Skip to content
Keywords e.g. warehousing
Qualification Code e.g. 600/5640/X
Keywords e.g. warehousing
Unit Code e.g. Y/505/4889
Open Awards Unit ID e.g. CBF498
Keywords e.g. warehousing
Open Awards Unit Code e.g. UA33ART12
Open Awards Unit ID e.g. CBF521

What is qualification validity?

Validity has been a buzzword in the world of qualifications for a while now. It is rather an abstract concept, but it has real implications for the value of qualifications for both learners and employers. This article attempts to define what the term means in this context and then explain the steps we are taking at Open Awards to prove that our qualifications are valid.

So what is validity? In the words of the sector it is whether qualification provides an appropriate output of skills and knowledge in relation to its title and purpose.  In simple language this translates to ‘does it do what it says on the tin?’ This means a qualification must deliver what its title indicates it does to learners, employers and educational institutions.

In practical terms this means that someone who holds a barbering qualification should be able to cut men’s hair, or an individual who holds a qualification in Spanish should be able to communicate in this language. This sounds simple enough, but as an awarding organisation we must be careful to ensure when we design a qualification that this is the case.

To continue with the barbering example this would mean ensuring the assessments we set ensure that those who achieved the qualification had the skills reflected in the title. This means that we would need to stipulate a practical assessment were the learner demonstrated they had the required level of skill in cutting men’s hair. A written exam alone, where the learner had to explain how they might cut a person’s hair, would not be a valid form of assessment for the qualification as the individual would not have demonstrated practical skill in achieving it.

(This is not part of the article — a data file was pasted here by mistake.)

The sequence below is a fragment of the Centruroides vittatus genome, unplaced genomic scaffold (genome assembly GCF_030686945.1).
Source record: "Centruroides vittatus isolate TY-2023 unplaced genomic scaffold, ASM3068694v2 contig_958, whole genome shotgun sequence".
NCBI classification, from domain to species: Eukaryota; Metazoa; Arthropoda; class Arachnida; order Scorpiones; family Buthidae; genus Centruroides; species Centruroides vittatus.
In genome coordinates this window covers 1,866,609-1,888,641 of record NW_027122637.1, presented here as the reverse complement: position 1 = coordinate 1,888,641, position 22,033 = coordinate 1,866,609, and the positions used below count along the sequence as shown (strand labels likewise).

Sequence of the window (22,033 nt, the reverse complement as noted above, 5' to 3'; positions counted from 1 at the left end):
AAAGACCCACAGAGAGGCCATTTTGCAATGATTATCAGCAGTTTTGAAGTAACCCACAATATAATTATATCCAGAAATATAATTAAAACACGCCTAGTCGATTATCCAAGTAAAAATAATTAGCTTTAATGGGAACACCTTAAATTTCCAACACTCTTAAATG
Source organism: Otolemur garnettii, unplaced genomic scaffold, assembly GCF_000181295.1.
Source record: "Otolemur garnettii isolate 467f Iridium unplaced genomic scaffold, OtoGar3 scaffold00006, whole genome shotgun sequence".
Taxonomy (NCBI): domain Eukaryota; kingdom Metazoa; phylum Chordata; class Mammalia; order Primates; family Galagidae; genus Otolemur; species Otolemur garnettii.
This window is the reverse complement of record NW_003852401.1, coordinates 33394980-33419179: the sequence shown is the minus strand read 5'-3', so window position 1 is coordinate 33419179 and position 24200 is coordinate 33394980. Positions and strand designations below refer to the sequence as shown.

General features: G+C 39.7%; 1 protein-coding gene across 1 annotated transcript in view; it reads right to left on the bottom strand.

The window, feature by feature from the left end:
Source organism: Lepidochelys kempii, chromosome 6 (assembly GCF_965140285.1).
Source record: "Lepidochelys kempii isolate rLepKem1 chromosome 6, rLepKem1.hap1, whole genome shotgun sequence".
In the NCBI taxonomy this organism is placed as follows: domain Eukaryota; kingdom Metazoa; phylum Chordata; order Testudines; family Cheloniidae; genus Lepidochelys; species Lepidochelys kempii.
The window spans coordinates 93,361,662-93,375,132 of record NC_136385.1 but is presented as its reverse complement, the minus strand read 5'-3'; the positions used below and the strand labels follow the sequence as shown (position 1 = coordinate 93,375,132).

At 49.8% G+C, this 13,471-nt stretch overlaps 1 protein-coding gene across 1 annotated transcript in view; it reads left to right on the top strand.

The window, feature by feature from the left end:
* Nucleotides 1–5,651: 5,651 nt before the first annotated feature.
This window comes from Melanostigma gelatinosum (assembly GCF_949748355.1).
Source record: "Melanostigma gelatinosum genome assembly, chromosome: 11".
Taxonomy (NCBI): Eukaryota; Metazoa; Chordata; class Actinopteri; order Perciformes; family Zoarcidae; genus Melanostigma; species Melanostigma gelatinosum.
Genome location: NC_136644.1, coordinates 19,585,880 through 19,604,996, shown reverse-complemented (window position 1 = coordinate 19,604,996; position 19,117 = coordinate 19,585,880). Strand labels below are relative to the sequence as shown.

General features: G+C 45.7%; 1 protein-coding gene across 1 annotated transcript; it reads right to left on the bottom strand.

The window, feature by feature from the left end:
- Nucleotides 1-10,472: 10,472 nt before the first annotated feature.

Validity is also a consideration when setting the pass mark for a qualification. When setting a pass mark for an English qualification it is reasonable to suppose that a person holding this type of qualification gets their English right most of the time, so a pass mark of 50-70% could be acceptable. However, for higher level professional qualifications for critical occupations such as a doctor or pilot it would be hard to argue that a pass mark of anything less than 90%-100% would be valid. Would you want a pilot who passed their assessment with a 50% pass landing your plane?

At Open Awards we are set on making sure that our qualifications are valid. We have introduced a validity policy that requires us to check on a regular basis that our qualifications are performing as they were originally intended. For every qualification, we will be monitoring things like the number of registrations; feedback from centres, employers and learners; and changes in government priorities and policies. Where things change we will review the qualification and make sure it still meets its purpose. All our qualifications also have regular predetermined review points and we will continue to use these marker dates as opportunities to ensure the content is still up to date and appropriate.

As you can see, validity is really important in ensuring that qualifications are valued by our stakeholders. If you have any feedback on our qualifications then we would love to hear from you. Get in touch with me: ben.rockliffe@openawards.org.uk

Ben Rockliffe - Head of Business and Strategy

 

Leave a Comment

* Indicates fields are required

Your name
Your email address